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Juvenile Corrections. Correctional options. Probation Intensive probation Day treatment Group homes Wilderness programs Foster care Shelter care. Correctional options. Boot camps House arrest/home detention Electronic monitoring Restitution/community service

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correctional options
Correctional options
  • Probation
  • Intensive probation
  • Day treatment
  • Group homes
  • Wilderness programs
  • Foster care
  • Shelter care
correctional options1
Correctional options
  • Boot camps
  • House arrest/home detention
  • Electronic monitoring
  • Restitution/community service
  • Residential: state and private
  • Legal issues
  • Treatment
community corrections
Community corrections
  • Probation
  • Differs from adult system in terms of:
  • Indeterminate nature
  • Use of formal and informal probation (not allowed with adults)
  • Use of probation with status offenses
  • Greater role at earlier stages of the process
probation organization
Probation organization
  • Administered by:
  • Centralized statewide system
  • County or city, partial state
  • Combined—largest city has its own, state runs the rest
  • Locally and judicially administered (traditional—about 60% are administered this way)
  • Debate about organization
  • Administered locally and judicially: advantages are (1) prestige of judges
  • (2) judicial immunity for officers
  • (3) flexible, more discretion
  • (4) better cooperation between officers and judges
  • Statewide:
  • (1) more uniformity of services, less political allocation of funds based on judge’s clout
  • Overall standards and training, better dissemination of information
  • Set up for services
  • National advisory Commission suggested that probation should be state run, but with juvenile intake officers under court administration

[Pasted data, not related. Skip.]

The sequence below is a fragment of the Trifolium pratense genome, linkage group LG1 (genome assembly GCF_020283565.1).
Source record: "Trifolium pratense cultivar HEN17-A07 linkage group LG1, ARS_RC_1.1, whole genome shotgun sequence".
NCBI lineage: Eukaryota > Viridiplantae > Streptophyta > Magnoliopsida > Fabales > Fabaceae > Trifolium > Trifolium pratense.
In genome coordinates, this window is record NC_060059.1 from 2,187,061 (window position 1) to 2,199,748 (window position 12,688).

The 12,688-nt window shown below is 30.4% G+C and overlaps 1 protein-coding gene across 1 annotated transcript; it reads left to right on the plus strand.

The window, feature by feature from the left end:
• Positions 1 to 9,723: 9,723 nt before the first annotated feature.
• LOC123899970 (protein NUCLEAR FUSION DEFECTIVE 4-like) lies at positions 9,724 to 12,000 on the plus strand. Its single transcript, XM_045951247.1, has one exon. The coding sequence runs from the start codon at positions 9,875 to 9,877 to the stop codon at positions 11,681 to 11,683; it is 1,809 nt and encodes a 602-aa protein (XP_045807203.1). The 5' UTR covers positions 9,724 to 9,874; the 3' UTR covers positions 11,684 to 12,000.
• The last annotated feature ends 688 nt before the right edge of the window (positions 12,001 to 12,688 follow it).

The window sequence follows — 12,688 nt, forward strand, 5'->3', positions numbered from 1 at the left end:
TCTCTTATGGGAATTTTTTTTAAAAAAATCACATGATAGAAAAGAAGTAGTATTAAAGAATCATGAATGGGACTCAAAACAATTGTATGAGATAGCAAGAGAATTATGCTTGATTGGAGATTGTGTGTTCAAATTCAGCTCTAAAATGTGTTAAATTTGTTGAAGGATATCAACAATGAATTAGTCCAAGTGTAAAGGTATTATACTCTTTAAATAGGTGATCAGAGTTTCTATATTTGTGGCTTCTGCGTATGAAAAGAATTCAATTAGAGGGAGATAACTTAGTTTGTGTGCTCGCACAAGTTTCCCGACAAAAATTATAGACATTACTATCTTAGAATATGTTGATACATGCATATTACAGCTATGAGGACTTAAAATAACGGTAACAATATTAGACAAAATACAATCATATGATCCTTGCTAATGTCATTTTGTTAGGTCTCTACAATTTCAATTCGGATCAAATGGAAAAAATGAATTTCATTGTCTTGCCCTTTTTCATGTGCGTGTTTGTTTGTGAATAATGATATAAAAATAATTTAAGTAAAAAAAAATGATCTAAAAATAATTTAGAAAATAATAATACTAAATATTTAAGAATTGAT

• Training and education of juvenile probation officers
  • Conditions of probation: reasonable, relevant and constitutional
probation programs
Probation programs
  • Intensive supervision
  • Classification into levels of supervision, use of risk factors
  • Avoidance of net widening
  • Appear to be as effective as residential treatment at less cost
probation programs1
Probation programs
  • Home detention, house arrest
  • “passive system” home is called periodically, youth must be there (some systems relatively sophisticated
  • More likely to be used if parents are perceived as cooperative
  • “active system: electronic monitoring (EM)
probation programs2
Probation programs
  • Recidivism rates similar to those of residential programs, costs are significantly less, reduces residential overcrowding
  • Felony offenders, substance abusers and repeat offenders did more poorly with EM
  • The longer the sentence, failure more likely
probation programs3
Probation programs
  • Wilderness/Outward Bound programs
  • Strip them from city environment, physical and psychological challenges; confrontational style
  • VisionQuest, (wagon trains) Associated Marine Institutes
  • Short term reductions in recidivism among well run programs
probation programs4
Probation programs
  • Day treatment